What Is An Autoclave and How Does It Work?

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An autoclave is a machine that is used to eradicate biohazardous waste from the surface of tools or instruments. It was invented by Charles Chamberland in 1884. Autoclaves sterilize or disinfect through physical means by using pressure, temperature and steam. They are often referred to as steam sterilization machines.

Sterilization is a quintessential process of any medical procedure, such as surgeries. Surgery renders its involved instruments contaminated with harmful microorganisms that can be life-threatening if reused on another patient without cleaning them first.

Other than surgery, sterilization is also mandatory for seemingly less important procedures, such as dental check-ups or to prevent the spreading of fungal infections in nail salons by regularly cleaning the tools used for manicures and pedicures.

Medical Instruments or Surgery tools

(Photo Credit: U.S. Air Force photo by Airman 1st Class Tori Schultz / Macdill air force base)

A more palpable example is the boiling of water or cooking food in pressure cookers. Pressure cookers operate at sweltering temperatures and very high pressures to kill every last microorganism that colonizes and feasts on raw food.

Similarly, medical labs use a highly meticulous and effective machine that operates on a similar principle to kill biological waste – an autoclave.

What is an autoclave?

An autoclave is a machine that is used to eradicate biohazardous waste from the surface of tools or instruments. It was invented by Charles Chamberland in 1884. Autoclaves sterilize or disinfect through physical means by using pressure, temperature and steam. They are often referred to as steam sterilization machines.

Autoclave machine

(Photo Credit: Labtronixed / Wikimedia Commons)

Microbes on medical or scientific instruments cannot simply be cleaned with water or swept away with a brush or cloth. They require extra care because microorganisms and germs are highly resilient and impervious to these frivolous attempts of cleansing. They can only be eliminated by killing them, which is done by subjecting them to harsh environments.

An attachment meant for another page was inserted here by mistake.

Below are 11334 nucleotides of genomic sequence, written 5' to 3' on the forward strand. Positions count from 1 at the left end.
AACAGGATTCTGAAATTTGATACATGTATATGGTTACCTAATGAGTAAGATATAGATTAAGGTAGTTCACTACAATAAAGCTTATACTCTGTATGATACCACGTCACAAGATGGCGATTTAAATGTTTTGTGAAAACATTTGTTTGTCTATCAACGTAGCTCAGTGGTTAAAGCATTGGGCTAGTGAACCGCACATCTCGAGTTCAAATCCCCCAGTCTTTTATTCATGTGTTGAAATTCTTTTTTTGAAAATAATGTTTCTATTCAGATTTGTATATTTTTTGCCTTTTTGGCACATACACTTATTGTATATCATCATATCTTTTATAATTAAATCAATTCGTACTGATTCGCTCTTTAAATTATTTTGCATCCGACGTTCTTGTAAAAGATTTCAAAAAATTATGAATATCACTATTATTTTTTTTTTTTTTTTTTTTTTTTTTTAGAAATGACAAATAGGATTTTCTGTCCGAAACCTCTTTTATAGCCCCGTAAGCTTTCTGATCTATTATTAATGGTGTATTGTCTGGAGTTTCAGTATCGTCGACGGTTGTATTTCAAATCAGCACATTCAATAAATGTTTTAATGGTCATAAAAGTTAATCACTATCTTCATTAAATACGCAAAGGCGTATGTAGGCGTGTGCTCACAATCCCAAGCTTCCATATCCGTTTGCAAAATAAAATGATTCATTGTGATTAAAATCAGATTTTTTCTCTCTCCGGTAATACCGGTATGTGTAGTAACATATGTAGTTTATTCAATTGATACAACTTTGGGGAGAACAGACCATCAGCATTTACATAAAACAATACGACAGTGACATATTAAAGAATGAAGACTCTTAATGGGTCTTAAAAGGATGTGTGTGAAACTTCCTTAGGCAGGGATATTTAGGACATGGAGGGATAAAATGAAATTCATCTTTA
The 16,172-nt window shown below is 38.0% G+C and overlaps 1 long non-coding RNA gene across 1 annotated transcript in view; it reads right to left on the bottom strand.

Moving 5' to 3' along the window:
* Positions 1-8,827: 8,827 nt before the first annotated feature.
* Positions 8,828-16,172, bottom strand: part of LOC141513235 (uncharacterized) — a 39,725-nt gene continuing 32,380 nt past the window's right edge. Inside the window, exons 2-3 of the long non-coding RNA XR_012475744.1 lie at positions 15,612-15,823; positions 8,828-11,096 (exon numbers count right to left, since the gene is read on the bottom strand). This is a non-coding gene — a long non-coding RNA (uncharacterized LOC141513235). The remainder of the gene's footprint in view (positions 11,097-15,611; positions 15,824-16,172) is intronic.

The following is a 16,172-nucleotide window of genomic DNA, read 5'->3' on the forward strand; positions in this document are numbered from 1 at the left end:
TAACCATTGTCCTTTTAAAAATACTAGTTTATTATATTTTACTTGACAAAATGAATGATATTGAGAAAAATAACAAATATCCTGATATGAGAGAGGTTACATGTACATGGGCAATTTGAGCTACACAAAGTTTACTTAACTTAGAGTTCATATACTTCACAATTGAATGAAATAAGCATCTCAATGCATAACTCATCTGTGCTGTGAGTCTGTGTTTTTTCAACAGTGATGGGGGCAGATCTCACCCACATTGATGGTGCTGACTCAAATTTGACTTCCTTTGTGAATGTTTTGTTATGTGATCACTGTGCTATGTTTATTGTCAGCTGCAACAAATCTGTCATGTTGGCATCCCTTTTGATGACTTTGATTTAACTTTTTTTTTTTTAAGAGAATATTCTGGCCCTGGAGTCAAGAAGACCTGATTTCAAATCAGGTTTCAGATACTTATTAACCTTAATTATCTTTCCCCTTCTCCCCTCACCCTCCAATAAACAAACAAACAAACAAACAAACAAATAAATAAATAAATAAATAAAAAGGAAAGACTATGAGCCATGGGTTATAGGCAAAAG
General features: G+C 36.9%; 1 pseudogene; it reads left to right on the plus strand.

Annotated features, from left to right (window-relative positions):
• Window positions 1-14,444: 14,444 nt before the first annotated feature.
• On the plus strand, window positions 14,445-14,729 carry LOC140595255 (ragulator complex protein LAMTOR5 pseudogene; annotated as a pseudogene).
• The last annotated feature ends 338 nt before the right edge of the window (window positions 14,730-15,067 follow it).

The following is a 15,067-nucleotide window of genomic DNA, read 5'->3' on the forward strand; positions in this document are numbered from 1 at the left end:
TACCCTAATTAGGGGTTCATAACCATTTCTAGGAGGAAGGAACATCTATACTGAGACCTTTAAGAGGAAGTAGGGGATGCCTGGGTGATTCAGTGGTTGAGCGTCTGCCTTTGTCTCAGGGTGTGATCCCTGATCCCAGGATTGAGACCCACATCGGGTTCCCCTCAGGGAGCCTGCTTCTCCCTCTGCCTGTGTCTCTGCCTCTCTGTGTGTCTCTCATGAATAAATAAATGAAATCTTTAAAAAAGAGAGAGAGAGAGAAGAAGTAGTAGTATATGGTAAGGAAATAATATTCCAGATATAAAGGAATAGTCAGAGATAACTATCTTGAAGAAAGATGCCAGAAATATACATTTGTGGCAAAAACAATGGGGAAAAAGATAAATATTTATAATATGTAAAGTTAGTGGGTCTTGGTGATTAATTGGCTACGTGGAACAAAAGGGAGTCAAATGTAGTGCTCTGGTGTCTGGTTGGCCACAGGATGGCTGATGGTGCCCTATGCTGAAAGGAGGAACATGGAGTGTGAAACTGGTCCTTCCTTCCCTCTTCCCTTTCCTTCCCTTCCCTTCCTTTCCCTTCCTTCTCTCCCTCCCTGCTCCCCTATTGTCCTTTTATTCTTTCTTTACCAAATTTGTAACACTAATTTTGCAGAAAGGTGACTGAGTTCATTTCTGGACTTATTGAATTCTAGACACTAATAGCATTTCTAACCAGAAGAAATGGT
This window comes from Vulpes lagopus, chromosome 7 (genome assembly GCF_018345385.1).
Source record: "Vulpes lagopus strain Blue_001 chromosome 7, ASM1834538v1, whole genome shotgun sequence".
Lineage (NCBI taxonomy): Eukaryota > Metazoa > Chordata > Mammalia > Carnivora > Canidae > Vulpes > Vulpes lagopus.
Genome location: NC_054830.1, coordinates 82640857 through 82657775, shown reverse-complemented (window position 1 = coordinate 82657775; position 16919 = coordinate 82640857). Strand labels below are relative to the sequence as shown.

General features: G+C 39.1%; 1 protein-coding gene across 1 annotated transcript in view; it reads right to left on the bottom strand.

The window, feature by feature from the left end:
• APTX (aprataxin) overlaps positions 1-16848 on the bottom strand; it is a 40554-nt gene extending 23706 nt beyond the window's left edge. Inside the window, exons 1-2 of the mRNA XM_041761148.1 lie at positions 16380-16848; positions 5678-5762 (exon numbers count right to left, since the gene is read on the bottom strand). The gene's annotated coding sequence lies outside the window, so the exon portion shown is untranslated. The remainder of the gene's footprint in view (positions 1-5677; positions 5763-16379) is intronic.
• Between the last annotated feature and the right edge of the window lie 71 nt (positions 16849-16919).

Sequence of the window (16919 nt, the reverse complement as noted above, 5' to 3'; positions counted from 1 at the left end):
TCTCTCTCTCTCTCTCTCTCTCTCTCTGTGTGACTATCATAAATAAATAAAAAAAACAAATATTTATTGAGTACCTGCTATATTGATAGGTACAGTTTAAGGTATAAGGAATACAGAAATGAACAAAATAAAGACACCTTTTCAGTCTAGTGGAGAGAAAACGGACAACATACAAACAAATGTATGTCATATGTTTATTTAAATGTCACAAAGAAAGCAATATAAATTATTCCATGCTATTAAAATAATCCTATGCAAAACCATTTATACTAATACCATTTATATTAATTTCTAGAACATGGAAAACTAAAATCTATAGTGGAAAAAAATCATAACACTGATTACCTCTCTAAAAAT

An autoclave, with the help of a cloud of steam and elevated pressure, maintains a temperature that is too high for any bacteria, virus, fungi or parasite to survive in. However, other than these germs, spores are microscopic varmints that are indifferent to high temperatures. Fortunately, they can be eliminated if these extreme conditions are maintained for a prolonged period of time.

When humans are trying to kill germs with that 99.9% hand santizer, but you're the .1% that survives meme

Autoclaves are basically used in any field where tools come in contact with biological matter. This would include tattooing, podiatry, funeral homes and prosthetics.

How does it work?

As mentioned, an autoclave is tantamount to a pressure cooker. The difference is that autoclaves are much more severe in their action.

The instruments to be sterilized are stored in a chamber in the belly of the autoclave. As soon as the autoclave is switched on, a dense cloud of steam is fed into the chamber. At that point, the pressure and temperature begin to increase. Generally, most autoclaves aspire to maintain a temperature of around 120 °C (about 250 °F).

The apparatus also includes multiple valves and pipes to allow the steam to enter the chamber and steer the contaminated air towards the exit. Moreover, the application of the particular combination of 120 °C and 15 minutes is not obligatory. Different combinations are used depending on the materials inside.

Autoclave Diagram

Autoclave Diagram